Registration opens for APHA Annual Meeting; Autistic brains lack ‘Internet” connectivity; doctors advocate for Evolutionary Medicine and improved diets; scientists create ‘smart bomb’ weapons to combat cancer. These stories and more topping public health headlines today, June 4, 2012.
APHA – Registration opens for 140th Annual APHA Meeting
Registration is now open for the American Public Health Association’s 140th Annual Meeting. The meeting will take place October 27-31 in San Francisco, CA. Attendees will have full access to the Annual Meeting, which includes over 1,000 scientific sessions, a Public Health Expo that provides information about public health careers, and the largest gatherings of public health officials in the world. Other attendees include international physicians, administrators, educators, researchers, epidemiologists, and more. Register now to reserve a space!
NPR – What’s Different About the Brains of People with Autism?
Like a lot of people with autism, Jeff Hudale has a brain that’s really good at some things. Hudale can do triple-digit multiplication in his head. But he doesn’t do so well with social interactions, where logic and rules aren’t so obvious. What Hudale has done for the past 25 years is help scientists understand autism — by letting them study his brain.
Wall Street Journal – Bionic Brains and Beyond
Over the next decade, new implantable technologies will fundamentally alter the social landscape. These tools aren’t sinister. They’re being created to solve real problems. Simply put, prosthetic limbs help people move, and neural implants help people think. But these days the technology can solve our problems and then some. Solutions may not only erase physical or mental deficits but leave patients better off than “able-bodied” folks. The person who has a disability today may have a superability tomorrow.
CTV News – Cancer treatment grows more high-tech with ‘smart bomb’ drugs
New research shows a sharp escalation in the weapons race against cancer, with several high-tech approaches long dreamed of but not possible or successful until now. he field continues to move toward more precise treatments with fewer side effects and away from old-style chemotherapy that was “like dropping a bomb on the body,” he said. In fact, an emerging class of “smart bombs” was one of the most hopeful developments reported at the meeting of the American Society of Clinical Oncology.
New York Times – A Drug for Advanced Melanoma Is Found to Prolong Patients’ Lives
A new type of drug prolonged the lives of patients with advanced melanoma in a clinical trial, potentially adding to a growing number of therapies for a disease that was once nearly untreatable. While melanoma, if caught early, can usually be cured by surgically removing the skin lesion, it has been very difficult to treat once it spreads elsewhere in the body. But last year two drugs that prolong the lives of these very ill patients received regulatory approval.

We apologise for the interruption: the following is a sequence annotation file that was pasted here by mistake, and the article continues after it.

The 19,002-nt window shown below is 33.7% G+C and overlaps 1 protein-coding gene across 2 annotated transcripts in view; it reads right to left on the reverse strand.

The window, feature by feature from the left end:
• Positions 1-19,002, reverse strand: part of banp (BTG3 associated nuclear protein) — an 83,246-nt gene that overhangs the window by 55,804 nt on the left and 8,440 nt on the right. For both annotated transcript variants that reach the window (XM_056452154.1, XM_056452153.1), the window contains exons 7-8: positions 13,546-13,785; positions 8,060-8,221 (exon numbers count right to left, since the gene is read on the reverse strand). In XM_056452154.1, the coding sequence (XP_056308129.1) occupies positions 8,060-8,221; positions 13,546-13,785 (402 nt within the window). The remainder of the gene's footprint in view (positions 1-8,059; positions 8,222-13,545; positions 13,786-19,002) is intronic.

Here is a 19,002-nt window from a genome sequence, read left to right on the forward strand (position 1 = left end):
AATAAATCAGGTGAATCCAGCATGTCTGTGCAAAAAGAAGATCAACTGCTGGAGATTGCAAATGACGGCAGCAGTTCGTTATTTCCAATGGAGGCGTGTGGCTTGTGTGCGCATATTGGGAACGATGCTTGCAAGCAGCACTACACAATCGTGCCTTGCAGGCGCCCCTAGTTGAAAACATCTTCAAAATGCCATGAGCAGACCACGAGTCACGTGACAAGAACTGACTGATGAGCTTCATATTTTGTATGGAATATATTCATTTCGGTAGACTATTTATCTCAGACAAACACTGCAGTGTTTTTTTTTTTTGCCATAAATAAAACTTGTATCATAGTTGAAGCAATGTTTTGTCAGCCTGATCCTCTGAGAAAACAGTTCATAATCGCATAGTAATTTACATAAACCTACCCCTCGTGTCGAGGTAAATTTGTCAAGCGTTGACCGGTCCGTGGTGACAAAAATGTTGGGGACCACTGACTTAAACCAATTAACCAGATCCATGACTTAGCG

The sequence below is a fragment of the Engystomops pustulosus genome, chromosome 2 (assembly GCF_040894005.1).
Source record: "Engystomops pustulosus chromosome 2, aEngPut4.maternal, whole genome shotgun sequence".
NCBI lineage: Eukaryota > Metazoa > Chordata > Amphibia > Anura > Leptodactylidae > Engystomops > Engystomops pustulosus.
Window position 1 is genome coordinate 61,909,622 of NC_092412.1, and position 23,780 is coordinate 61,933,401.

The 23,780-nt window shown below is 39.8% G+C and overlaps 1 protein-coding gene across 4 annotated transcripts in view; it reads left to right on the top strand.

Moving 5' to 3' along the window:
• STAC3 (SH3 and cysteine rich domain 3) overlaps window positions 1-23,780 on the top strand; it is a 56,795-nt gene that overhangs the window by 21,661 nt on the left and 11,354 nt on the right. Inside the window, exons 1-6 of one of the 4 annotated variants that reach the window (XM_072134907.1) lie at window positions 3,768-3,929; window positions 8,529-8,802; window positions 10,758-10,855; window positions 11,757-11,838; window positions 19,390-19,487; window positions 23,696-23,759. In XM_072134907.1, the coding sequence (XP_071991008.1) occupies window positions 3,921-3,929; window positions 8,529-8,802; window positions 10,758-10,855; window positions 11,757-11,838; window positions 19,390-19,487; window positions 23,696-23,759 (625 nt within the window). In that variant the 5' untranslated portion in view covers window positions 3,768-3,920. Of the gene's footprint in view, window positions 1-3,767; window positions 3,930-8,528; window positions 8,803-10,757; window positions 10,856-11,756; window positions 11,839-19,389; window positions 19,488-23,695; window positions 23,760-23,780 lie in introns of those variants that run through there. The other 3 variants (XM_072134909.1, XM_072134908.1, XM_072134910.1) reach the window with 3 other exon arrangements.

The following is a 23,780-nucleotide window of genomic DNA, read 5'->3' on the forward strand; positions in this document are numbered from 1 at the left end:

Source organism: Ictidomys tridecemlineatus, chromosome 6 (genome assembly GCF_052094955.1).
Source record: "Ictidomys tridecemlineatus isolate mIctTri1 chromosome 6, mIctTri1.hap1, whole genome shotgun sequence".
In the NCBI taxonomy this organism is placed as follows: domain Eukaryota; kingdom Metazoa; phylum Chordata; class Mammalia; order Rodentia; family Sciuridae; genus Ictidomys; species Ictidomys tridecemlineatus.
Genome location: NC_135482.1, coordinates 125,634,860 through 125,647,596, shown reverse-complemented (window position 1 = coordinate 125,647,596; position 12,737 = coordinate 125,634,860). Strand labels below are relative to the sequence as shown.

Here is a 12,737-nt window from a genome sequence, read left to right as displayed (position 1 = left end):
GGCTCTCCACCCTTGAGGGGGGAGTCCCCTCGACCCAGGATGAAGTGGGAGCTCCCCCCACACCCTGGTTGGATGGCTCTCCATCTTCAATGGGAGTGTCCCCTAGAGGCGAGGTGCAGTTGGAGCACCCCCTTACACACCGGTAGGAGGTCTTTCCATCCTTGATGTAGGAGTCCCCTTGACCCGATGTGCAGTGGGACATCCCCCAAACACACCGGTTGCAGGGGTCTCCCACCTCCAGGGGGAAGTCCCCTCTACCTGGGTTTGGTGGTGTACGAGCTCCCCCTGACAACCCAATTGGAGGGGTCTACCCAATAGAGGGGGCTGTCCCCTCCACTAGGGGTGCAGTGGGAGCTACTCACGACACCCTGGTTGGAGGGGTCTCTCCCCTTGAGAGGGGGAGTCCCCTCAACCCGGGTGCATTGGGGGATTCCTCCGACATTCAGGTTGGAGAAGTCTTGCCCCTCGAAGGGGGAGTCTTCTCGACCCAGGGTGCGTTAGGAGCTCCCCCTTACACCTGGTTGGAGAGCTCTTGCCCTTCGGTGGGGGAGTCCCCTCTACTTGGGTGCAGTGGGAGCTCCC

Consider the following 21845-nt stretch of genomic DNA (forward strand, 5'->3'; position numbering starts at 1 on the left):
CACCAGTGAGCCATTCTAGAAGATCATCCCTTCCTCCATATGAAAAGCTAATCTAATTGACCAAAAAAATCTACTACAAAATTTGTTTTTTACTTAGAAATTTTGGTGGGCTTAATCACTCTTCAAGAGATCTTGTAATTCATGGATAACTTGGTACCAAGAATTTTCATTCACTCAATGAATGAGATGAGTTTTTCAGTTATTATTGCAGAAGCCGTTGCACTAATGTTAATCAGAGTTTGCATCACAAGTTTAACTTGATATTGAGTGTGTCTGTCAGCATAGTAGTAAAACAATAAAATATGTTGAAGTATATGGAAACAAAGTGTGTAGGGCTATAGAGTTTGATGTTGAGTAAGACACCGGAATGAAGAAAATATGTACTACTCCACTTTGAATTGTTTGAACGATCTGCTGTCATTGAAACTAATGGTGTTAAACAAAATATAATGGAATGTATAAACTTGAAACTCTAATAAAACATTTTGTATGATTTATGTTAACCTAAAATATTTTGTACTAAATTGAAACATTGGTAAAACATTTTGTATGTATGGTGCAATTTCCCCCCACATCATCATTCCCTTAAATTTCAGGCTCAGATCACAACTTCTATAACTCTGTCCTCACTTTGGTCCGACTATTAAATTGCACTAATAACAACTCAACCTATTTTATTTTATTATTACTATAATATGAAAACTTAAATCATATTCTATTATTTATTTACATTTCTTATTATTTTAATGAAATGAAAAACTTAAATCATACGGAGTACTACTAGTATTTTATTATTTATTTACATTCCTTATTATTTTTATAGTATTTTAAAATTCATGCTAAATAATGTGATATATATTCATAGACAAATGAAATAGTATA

New York Times – Slathering on Sunscreen, Early and Often
This is a plea to all children and teenagers, their parents and teachers, and the doctors who treat them: Please take sun exposure more seriously. Unless sun protection practices are established early in life as inviolable habits, akin to using seat belts in a vehicle, children become increasingly lax as they get older about preventing sunburns that can lead to life-threatening cancers decades later.
Kaiser Health News – As Patients’ Records Go Digital, Theft and Hacking Problems Grow
As more doctors and hospitals go digital with medical records, the size and frequency of data breaches are alarming privacy advocates and public health officials. Keeping records secure is a challenge that doctors, public health officials and federal regulators are just beginning to grasp. And, as two recent incidents at Howard University Hospital show, inadequate data security can affect huge numbers of people.
Washington Post – Republican state officials stall on setting up health insurance marketplaces
In about two dozen states across the country, the insurance marketplaces at the heart of the 2010 health-care law remain in limbo, with Republican governors or lawmakers who oppose the statute refusing to act until the Supreme Court decides its constitutionality.
NPR – The Paleo Diet Moves From The Gym To The Doctor’s Office
By now the paleo diet and lifestyle has inched from the fringe a little closer to the mainstream, thanks to some very passionate followers sold on the notion that our Paleolithic hunter-gatherer ancestors avoided modern day ailments like obesity and diabetes because they ate what some consider an “ideal” diet of meat, fruit and vegetables. But the paleo way is now moving beyond the gym and Web to an entirely new space — the doctor’s office. There the somewhat amorphous idea of “evolutionary medicine” is taking shape.